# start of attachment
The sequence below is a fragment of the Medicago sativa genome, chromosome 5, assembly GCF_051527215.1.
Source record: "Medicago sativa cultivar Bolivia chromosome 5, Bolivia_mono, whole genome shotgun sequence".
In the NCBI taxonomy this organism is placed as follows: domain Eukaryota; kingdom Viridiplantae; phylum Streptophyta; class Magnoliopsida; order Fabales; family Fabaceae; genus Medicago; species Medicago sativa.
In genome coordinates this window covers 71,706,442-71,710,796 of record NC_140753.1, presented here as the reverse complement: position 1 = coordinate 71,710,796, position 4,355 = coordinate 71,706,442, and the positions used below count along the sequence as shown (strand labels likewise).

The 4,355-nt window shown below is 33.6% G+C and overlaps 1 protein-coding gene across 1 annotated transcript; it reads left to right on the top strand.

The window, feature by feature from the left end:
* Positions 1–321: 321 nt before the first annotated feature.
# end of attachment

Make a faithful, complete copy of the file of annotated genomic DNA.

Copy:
The sequence below is a fragment of the Medicago sativa genome, chromosome 5, assembly GCF_051527215.1.
Source record: "Medicago sativa cultivar Bolivia chromosome 5, Bolivia_mono, whole genome shotgun sequence".
In the NCBI taxonomy this organism is placed as follows: domain Eukaryota; kingdom Viridiplantae; phylum Streptophyta; class Magnoliopsida; order Fabales; family Fabaceae; genus Medicago; species Medicago sativa.
In genome coordinates this window covers 71,706,442-71,710,796 of record NC_140753.1, presented here as the reverse complement: position 1 = coordinate 71,710,796, position 4,355 = coordinate 71,706,442, and the positions used below count along the sequence as shown (strand labels likewise).

The 4,355-nt window shown below is 33.6% G+C and overlaps 1 protein-coding gene across 1 annotated transcript; it reads left to right on the top strand.

The window, feature by feature from the left end:
* Positions 1–321: 321 nt before the first annotated feature.